Our photography gives an eye-catching glimpse of life at the University, portraying our activities and achievements in a clear and evocative way.
Our imagery must establish an emotional connection with our key audiences by creating interest, generating excitement and inspiring brand loyalty.
Five key characteristics define our photography:
1. Straight and natural looking
Visually, this is the characteristic that defines our imagery. Vertical and horizontal lines within the image must appear straight and have no perspective distortion. Using normal lenses with a focal range of 35mm–70mm produces a result similar to that of the human eye, creating a natural look with less distortion.
The angle of the camera should always be at the eye level of the subject to ensure an engaging and honest aesthetic. Making the subject face directly into the lens, shooting the subject side on or looking directly down on them will emphasise the idea of straightness throughout the image.
2. Monochromatic and elements of strong colour
Choose locations that are light and bright, and that have an overall monochromatic colour. Aim to place all objects within this, especially subjects that share a same colour palette. Or for striking effect, place a subject with a contrasting colour within a monochromatic landscape for real impact.
Our photography must feel honest and real. It should capture a natural moment in time, not one that looks forced or staged.
Our photos should always use natural light where possible, or light sources found within the environment. This conveys a sense of honesty and the feeling that the image has just been captured rather than staged. If additional light is required, it should fit with the natural surroundings as much as possible.
4. Wide and cinematic
This is more about how the image is finally used. Think big and bold, and give images the space to have an impact. Use one rather than five. Wide, landscape images stand out and compliment our design style. The large banner images on the University website and the landscape orientation of the 2016 Undergraduate Prospectus are good examples.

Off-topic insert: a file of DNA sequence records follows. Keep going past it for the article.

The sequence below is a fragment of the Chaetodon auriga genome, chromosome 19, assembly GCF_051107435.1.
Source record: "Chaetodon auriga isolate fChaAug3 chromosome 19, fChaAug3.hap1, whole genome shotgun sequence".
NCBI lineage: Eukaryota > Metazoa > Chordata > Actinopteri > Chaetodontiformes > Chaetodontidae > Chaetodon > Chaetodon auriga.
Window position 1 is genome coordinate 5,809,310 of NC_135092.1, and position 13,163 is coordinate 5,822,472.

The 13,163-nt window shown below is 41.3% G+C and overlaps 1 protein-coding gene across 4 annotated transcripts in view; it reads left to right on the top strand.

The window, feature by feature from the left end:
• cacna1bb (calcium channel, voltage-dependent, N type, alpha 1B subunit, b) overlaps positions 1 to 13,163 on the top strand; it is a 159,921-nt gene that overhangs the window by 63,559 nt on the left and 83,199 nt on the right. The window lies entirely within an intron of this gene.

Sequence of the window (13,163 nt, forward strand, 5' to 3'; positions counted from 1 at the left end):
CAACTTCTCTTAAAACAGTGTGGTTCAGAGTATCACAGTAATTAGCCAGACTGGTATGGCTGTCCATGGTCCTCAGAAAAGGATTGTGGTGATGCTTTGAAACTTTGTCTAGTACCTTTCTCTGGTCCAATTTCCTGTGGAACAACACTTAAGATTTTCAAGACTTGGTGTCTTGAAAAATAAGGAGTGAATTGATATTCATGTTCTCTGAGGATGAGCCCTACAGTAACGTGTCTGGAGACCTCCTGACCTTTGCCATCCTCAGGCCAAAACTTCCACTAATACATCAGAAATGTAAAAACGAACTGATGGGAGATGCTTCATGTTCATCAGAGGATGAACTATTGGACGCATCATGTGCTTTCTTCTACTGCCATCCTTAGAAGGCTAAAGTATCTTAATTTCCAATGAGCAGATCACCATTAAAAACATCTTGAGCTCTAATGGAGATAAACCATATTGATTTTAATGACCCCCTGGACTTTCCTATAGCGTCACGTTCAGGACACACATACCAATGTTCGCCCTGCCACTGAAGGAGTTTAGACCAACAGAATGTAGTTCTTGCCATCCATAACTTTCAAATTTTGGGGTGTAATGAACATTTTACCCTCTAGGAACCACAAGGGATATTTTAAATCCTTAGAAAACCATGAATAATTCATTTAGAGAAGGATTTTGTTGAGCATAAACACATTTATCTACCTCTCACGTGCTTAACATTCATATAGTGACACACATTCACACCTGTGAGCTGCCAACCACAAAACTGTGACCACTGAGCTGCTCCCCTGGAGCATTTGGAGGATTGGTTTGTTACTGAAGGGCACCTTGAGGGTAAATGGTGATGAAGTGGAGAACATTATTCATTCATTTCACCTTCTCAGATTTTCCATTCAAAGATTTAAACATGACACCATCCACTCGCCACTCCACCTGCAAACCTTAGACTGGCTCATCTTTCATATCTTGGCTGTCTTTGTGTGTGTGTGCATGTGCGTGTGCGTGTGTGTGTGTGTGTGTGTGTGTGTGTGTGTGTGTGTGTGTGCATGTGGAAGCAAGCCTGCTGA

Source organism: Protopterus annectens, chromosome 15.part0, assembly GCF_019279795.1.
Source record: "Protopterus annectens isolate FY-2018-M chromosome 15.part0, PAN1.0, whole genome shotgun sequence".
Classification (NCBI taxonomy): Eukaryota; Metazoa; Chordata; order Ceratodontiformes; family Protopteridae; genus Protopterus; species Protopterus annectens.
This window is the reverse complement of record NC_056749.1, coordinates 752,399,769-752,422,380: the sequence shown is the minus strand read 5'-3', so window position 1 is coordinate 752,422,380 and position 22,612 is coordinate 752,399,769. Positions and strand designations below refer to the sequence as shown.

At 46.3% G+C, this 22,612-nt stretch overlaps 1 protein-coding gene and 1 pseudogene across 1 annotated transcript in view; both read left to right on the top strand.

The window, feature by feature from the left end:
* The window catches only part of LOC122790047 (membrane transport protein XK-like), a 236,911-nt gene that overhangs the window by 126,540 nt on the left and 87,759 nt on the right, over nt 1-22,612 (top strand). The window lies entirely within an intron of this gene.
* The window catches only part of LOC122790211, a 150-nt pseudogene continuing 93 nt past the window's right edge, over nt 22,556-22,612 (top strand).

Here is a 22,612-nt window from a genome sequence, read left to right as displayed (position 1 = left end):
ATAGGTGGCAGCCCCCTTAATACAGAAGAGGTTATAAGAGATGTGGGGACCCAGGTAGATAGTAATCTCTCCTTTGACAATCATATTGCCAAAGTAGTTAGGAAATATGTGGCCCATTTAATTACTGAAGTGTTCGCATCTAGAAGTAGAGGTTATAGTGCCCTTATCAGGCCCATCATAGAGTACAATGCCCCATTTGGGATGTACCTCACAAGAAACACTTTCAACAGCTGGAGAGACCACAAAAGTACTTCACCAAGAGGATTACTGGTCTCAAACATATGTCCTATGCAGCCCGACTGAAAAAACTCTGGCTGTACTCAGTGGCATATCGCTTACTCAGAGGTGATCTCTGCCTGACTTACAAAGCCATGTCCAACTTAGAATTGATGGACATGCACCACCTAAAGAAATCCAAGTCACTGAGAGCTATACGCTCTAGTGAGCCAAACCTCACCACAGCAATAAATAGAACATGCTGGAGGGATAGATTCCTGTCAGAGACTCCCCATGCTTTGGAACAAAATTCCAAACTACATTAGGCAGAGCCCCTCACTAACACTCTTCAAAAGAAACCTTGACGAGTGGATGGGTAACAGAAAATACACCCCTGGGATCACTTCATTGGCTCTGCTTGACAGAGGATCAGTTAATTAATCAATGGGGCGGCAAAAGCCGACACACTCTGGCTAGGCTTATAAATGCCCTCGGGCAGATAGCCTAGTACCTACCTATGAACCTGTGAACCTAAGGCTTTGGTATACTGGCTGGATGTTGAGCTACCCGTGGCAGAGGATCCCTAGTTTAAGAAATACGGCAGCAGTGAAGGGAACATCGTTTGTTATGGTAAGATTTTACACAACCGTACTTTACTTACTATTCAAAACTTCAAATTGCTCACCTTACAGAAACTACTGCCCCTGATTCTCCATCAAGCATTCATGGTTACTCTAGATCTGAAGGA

Let the way the photograph will be used help determine how it is taken. For example, position the subject to the right, and leave negative space on which to overlay text.
5. Point of view
Offering a modern twist to the reportage look, point of view shots give us an unexpected yet familiar perspective, placing the viewer close to the heart of the action.
There are three categories that make up our imagery content.
Natural, real – the decisive moment. Our action shots capture a person engaging with their environment. In this type of shot the emphasis is more often on the action rather than the person, although the relationship is symbiotic.
Where the subject is an environment or building, aim to show it at its best, but honestly. Don’t be afraid to focus on details; our research spaces and learning areas are the sum of their fantastic parts, so as well as capturing sweeping facades, look for extreme close-ups and everything in between.
Use a tilt-shift lens to eliminate wide-angle lens distortion and control perspective when photographing buildings.
We have outlined three ways in which to create a distinct yet unified style of shooting people's portraits across the University.
Style 1: Direct -The predominate aspect of this style of portrait will be the subject positioned face-on looking direct into the lens. The majority of images will feature the subject centred with the eye-line across the top horizontal on a rule of thirds guide.
Feel free to explore different compositions, especially to create negative space for use in publication spreads or web banners where you would need to overlay text. Utilising this style, puts the originality of the person at the forefront, but choosing the right location is key.
Not only does it look unique and unified, it feels contemporary and conveys honesty.
Style 2: In action – less formal in its look, the in action portrait builds on the reportage style of capturing a moment. It should make strong use of the person’s environment, focusing on the subject they’re being photographed in relation to, for example their line of work.
Style 3: High concept Impactful, striking. The high concept image will often involve some form of set design, or at the very least strong art direction in which to pull visual elements together to convey a theme. This style allows the photographer to break the rule of using natural looking light, utilising flash for full dramatic effect.
All portraits though, must share the common theme of being taken at the eye level of the subject, not looking up or down on them.